Whether it’s Jimenez or top pitching prospect Michael Kopech or any other of the large number of prospects who have become household names, fans and observers are dying to see the stars of this rebuilding project hit the major leagues. Yoan Moncada, Lucas Giolito and Reynaldo Lopez made their respective jumps last season. Hahn, who has said repeatedly this offseason that the front office needs to practice patience as much as the fan base, has also mentioned that a good developmental season for these guys might involve no big league appearances at all.

And it’s worth remembering that could be the case considering the lack of experience at the upper levels of the minor leagues for all three of these guys.

“In my mind, I don’t try to set a date for when I'm going to be in the majors,” Jimenez said. “That is something I can’t control. I always talk with my dad and we share opinions, and he says, ‘You know what? Just control the things that you can control. Work hard and do the things that you need to do to get better.’ And that’s my key. That’s probably why I stay patient.”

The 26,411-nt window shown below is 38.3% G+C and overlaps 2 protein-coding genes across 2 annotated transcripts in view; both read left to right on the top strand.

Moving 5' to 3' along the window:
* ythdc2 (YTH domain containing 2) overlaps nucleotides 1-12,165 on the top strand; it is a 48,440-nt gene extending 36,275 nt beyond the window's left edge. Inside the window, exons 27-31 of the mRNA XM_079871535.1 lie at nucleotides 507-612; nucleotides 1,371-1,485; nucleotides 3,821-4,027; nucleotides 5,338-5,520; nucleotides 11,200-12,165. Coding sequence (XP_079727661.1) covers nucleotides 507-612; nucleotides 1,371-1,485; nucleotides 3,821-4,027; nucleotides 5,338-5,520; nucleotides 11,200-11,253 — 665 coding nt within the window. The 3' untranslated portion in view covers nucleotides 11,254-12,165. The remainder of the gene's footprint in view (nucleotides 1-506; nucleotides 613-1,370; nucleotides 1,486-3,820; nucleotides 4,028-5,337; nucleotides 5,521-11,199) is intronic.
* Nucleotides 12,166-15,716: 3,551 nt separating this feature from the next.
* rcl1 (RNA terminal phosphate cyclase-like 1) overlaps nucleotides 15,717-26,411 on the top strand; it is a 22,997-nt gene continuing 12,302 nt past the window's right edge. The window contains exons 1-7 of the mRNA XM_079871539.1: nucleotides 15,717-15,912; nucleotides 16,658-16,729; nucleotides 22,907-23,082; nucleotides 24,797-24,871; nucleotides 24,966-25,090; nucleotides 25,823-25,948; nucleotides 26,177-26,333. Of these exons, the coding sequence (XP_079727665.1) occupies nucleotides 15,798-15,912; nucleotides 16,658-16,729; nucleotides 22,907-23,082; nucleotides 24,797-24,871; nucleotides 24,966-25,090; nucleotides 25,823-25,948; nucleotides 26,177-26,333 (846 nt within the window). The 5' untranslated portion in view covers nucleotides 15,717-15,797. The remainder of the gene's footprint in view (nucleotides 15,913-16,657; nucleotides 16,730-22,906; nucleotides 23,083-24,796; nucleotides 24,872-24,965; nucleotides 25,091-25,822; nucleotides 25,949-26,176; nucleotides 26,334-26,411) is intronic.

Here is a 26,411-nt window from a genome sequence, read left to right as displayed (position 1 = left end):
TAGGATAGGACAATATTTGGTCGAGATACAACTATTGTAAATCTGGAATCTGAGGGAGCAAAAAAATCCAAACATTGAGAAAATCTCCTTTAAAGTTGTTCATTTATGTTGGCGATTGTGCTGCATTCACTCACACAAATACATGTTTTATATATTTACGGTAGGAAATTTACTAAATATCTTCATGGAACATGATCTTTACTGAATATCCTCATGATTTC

But staying patient is sometimes easier said than done. The big crowd watching Jimenez, Robert and Adolfo send baseballs into a to-this-point-in-camp rare cloudless Arizona sky proved that.

Dreaming of the future has now become the official pastime of the South Side. And that applies to fans and players all the same.

“I’m very, very excited,” Jimenez said, “because I know from the time we have here, that when the moment comes, when we can all be in the majors, the ones that can finally reach that level, we’re going to be good, we’re going to be terrific. I know that.”

With Josh Sitton on his way out, what’s next for the Bears’ offensive line?

With Josh Sitton on his way out, what’s next for the Bears’ offensive line?

The first major move of Ryan Pace’s 2018 offseason hit on Tuesday, as NFL Network reported the Bears will not exercise Josh Sitton’s $8 million option for 2018. 

The move accomplishes two things for the Bears: 1) It frees up about $8 million in cap space and 2) Removes a veteran from the offensive line and creates a hole to fill, presumably by a younger free agent or draft pick.